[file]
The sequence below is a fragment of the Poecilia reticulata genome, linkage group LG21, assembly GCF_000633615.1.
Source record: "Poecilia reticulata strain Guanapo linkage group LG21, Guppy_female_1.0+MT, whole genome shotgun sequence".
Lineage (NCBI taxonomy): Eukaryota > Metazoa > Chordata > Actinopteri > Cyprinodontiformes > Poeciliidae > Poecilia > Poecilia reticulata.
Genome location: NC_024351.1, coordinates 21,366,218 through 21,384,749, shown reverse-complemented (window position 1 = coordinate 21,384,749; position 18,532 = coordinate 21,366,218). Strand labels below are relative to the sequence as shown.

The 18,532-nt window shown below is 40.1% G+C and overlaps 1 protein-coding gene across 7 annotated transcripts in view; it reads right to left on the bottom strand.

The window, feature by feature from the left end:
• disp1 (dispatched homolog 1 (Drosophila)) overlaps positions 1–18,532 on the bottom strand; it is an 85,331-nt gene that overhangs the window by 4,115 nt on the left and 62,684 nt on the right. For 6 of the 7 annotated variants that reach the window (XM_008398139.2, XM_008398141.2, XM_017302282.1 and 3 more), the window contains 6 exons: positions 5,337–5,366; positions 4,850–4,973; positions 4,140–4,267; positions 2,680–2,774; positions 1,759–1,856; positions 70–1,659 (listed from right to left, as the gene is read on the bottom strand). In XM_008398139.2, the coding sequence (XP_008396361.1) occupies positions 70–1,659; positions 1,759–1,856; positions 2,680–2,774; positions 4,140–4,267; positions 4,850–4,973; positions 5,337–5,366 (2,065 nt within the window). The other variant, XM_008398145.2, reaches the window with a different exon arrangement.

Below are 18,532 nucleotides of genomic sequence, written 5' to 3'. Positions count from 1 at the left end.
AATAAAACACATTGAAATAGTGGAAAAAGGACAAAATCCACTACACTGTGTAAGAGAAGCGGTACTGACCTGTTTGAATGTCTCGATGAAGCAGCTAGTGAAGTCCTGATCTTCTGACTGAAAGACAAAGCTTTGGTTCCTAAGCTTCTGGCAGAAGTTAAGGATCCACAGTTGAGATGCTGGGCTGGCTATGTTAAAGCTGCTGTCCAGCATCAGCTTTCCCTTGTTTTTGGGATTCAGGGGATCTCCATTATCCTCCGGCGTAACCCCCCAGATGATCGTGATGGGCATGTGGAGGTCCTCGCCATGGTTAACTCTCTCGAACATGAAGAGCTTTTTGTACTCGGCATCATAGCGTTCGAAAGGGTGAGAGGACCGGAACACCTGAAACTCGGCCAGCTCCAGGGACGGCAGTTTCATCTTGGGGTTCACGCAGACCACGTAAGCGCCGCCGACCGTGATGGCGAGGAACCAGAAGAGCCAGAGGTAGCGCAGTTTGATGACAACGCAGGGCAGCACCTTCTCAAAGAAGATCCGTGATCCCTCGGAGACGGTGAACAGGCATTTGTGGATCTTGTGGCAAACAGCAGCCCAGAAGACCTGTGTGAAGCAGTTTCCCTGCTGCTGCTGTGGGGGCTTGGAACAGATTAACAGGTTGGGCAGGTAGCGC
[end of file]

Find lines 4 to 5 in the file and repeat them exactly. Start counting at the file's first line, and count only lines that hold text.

Genome location: NC_024351.1, coordinates 21,366,218 through 21,384,749, shown reverse-complemented (window position 1 = coordinate 21,384,749; position 18,532 = coordinate 21,366,218). Strand labels below are relative to the sequence as shown.

The 18,532-nt window shown below is 40.1% G+C and overlaps 1 protein-coding gene across 7 annotated transcripts in view; it reads right to left on the bottom strand.